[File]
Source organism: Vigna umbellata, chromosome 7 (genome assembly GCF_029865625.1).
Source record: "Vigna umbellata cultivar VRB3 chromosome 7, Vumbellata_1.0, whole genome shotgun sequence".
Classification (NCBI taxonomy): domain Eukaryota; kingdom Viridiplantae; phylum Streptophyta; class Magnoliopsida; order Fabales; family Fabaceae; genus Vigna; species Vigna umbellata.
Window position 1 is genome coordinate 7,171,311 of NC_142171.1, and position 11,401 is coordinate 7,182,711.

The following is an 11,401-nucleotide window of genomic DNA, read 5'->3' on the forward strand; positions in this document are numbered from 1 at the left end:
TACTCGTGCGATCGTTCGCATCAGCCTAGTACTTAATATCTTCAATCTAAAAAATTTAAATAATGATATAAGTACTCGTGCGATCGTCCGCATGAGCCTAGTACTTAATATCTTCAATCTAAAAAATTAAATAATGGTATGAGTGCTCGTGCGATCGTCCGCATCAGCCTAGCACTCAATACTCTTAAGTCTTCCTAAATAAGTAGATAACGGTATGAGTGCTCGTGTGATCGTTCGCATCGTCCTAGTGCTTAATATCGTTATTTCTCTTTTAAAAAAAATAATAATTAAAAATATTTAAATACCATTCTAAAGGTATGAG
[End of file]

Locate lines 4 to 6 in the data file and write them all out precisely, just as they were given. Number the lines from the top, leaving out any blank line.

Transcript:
Window position 1 is genome coordinate 7,171,311 of NC_142171.1, and position 11,401 is coordinate 7,182,711.

The following is an 11,401-nucleotide window of genomic DNA, read 5'->3' on the forward strand; positions in this document are numbered from 1 at the left end:
TACTCGTGCGATCGTTCGCATCAGCCTAGTACTTAATATCTTCAATCTAAAAAATTTAAATAATGATATAAGTACTCGTGCGATCGTCCGCATGAGCCTAGTACTTAATATCTTCAATCTAAAAAATTAAATAATGGTATGAGTGCTCGTGCGATCGTCCGCATCAGCCTAGCACTCAATACTCTTAAGTCTTCCTAAATAAGTAGATAACGGTATGAGTGCTCGTGTGATCGTTCGCATCGTCCTAGTGCTTAATATCGTTATTTCTCTTTTAAAAAAAATAATAATTAAAAATATTTAAATACCATTCTAAAGGTATGAG